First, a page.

Guest Post: I’m Crazy, But Only For Today

I’ve never done a guest post before, but YH landed this in my inbox, and I like it. Even better, YH is a guy.

When I got back into shidduchim last year, there was one rule first and foremost in my mind: I wanted to get married, not play games. One of the reasons I want to get married is to find the happiness that comes from stability, because it’s hard to be happy when you have this huge gaping hole in your life. It’s hard to see the positives past such a big negative. It’s hard to enjoy yourself when all you want to do is lie down and indulge in self-pity. We’ve all had something which makes us feel incredibly lousy. It’s the essence of the shidduch crisis. The crisis isn’t that there are thousands of unmarried men and women who desire strongly to have kids and raise a family. The crisis is you and me. It’s a personal crisis shared by thousands.

I know what it means to hold a baby in your arms, to teach a child to read, to show little ones right from wrong. Boruch Hashem, I’ve been blessed with several ridiculously cute kinfauna (kn’ayin harah) whom I treasure more than anything and who love me back unconditionally. Boruch Hashem I have a close relationship with my married siblings, so I have a glimpse at the inside of the married universe.

It’s the hardest thing for me in the world.

How can I maintain a balance, an equilibrium, when every day I’m constantly reminded that I’m still alone, that I’m still single – especially in a culture that revolves around family life? How can I maintain yourself through rejection after rejection; to see my optimism and self-confidence crumble into dust?

I have to take some time off. Indulge in a little of that self-pity, and do it without feeling guilty. Just let it wash over myself. Watch a movie, seek out sympathetic friends. Do something relaxing, comforting. Then think it through – remember what my life is about. True, the life I want includes a wife and family. But that’s not the life Hashem has given me – not yet – and I have to live the life I have now to the best of my ability. There is so much out there for me to do: I have no business wallowing in yearning for something out of my reach.

To the contrary: it’s time to grab life by the horns. Time to kick back into high hear, make a goal for myself, follow it through to the triumph. Start exercising, drop a few pounds, ditch the raggedy sweater with the nachos stains and get a nice shirt and new tie. It’s time to feel better about being me, to start being proactive about life in general.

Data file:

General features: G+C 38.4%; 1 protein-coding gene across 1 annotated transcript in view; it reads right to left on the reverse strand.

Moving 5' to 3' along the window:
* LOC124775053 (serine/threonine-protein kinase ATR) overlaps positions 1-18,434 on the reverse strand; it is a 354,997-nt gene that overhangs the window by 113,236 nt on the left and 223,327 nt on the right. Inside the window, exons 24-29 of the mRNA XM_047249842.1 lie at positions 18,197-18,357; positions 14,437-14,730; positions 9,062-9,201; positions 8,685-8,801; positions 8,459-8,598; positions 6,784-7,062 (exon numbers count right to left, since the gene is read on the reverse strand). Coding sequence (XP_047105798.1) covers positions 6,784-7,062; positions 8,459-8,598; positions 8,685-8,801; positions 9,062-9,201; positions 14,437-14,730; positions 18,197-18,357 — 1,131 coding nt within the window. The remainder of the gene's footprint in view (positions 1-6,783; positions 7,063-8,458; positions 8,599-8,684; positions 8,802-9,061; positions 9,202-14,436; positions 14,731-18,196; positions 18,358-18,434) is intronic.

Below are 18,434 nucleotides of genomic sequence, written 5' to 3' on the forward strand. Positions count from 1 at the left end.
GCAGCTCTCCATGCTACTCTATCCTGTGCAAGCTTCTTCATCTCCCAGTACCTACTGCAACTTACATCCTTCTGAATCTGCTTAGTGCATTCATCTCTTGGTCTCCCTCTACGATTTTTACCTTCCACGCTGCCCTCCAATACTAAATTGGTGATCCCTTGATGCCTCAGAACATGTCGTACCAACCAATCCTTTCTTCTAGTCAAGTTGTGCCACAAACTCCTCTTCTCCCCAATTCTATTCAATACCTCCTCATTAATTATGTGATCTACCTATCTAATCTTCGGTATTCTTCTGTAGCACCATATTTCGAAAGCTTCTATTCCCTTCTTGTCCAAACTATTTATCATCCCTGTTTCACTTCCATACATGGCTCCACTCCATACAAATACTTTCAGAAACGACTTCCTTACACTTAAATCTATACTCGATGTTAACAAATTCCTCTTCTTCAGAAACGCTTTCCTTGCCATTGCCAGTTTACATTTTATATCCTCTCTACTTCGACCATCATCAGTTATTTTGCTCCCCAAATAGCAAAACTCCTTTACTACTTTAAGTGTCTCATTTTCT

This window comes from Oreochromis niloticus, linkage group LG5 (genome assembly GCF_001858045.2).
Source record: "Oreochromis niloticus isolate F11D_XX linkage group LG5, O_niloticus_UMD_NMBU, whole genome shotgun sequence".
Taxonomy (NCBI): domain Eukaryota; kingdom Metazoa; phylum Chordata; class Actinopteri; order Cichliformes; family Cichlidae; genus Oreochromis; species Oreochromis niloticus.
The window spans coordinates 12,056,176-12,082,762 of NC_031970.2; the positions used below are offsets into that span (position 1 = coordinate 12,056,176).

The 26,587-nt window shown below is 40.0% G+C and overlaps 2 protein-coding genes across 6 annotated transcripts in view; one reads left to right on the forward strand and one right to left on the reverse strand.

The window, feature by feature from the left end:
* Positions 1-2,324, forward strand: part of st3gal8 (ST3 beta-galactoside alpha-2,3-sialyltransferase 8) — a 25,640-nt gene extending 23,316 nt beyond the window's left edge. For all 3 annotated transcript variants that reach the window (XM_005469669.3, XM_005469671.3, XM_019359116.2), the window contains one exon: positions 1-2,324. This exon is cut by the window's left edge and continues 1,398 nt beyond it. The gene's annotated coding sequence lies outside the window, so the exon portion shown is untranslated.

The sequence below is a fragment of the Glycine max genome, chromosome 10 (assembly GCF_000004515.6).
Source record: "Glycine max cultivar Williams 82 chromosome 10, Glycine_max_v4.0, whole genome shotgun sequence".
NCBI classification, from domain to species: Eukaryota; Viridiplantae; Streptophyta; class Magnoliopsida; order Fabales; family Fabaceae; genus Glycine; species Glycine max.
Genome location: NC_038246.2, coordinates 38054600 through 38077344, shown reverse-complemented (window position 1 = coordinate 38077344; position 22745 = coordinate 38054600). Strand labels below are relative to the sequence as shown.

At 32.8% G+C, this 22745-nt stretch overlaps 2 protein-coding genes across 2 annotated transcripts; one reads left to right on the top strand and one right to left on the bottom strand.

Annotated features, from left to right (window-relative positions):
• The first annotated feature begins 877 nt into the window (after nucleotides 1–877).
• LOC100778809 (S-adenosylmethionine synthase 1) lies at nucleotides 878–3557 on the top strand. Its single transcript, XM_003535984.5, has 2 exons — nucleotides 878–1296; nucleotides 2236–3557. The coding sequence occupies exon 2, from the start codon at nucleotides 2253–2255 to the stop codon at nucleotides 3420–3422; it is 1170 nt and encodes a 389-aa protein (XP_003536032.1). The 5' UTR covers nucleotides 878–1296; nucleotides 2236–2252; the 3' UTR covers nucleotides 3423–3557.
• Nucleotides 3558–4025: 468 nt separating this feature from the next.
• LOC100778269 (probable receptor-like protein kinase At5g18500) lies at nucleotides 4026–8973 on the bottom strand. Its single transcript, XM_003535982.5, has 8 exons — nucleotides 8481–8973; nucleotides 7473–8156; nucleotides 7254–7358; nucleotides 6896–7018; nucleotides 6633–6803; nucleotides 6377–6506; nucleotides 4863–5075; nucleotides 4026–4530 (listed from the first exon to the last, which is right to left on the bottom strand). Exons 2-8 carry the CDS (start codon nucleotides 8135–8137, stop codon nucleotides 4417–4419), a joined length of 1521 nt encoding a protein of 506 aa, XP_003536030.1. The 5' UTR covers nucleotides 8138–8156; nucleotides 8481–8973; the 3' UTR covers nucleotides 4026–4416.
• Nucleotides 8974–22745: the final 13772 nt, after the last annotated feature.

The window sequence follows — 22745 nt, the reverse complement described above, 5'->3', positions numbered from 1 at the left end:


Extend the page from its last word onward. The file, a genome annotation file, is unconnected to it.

It’s okay to have a bad day, but only as a launchpad for a better future. It’s okay to crazy – but only for a day.

On Being Muddled

A hat tip to the Curious Jew for sending me to this post by Fudge. It captures the enervated malaise of an Unmarried Person taking stock of his/her life.

It’s not that I’ve ever thought I was a crummy human being because I wasn’t married. I’m good at lots of things, even if getting myself married isn’t one of them. Rather, it’s about that detached, confused state that a single person so easily slips into. Where do I belong? What should I be doing?

It’s so simple, or at least so defined when you have a family. Family first. Husband and children. The important parties are there to give their input. But for single people, it’s all a tangled muddle of loops of hope fading off into a million uncertain futures.   Maybe half the desire to get married stems from a desire for definition and clarity in life. To just know what you should be focusing on.

An example of this that frequently arises in my life is the Career Question. Everyone knows that your chances of bumping into the right guy are higher in the tri-state area than out of it. But career progress in a job can often lead to OOT. (Which is not unwelcome. Who wouldn’t want to live outside the tristate area if they had the option?) However, if one moves OOT for a job, one is being Career Oriented and Independent, which is anathema in a (n ultra-orthodox) woman and bad for dating in general. Also, there’s nobody to go out with. Whereas if one stays in NYC then one is being family oriented sans the family – and how pathetic and depressing is that?

(It gets even more muddled if the OOT job is more family friendly than the IT job. It loops, cancels out, and leaves you stranded someplace, pathetic, but not entirely sure why. Well, you know why. It’s because you’re single.)

Fudge’s solution is to get direction in life from something else. Slot yourself into the grand scheme of things without a spouse. Find meaning in life as an individual.

The idea is inspiring. It sounds wonderful.

…except, yeah. It still doesn’t help. I’ve never really had a grand personal ambition. I try to do well in my education, employment, and hobbies. But I’ve always taken a more passive approach to Big Meaningful Missions. I take them as they land in my inbox. It’s given me some interesting tasks in life, but nothing near steady employment. So choosing Fudge’s route is going to require a full-blown mid-life crisis. Why am I here? Why do I exist?

But even so. Let’s just say I’ve found meaning in expressing my love for God by bringing spirituality to knock hockey. Does that mean I can move to Thailand now? Stop paying the SYAS tax? Channel my spare cash into trust funds for the kinfauna? This approach may help me figure out how to spend my spare time, but it doesn’t answer the big question of what should be important right now.

And so I remain, befuddledly yours,

A Uxorially Challenged Person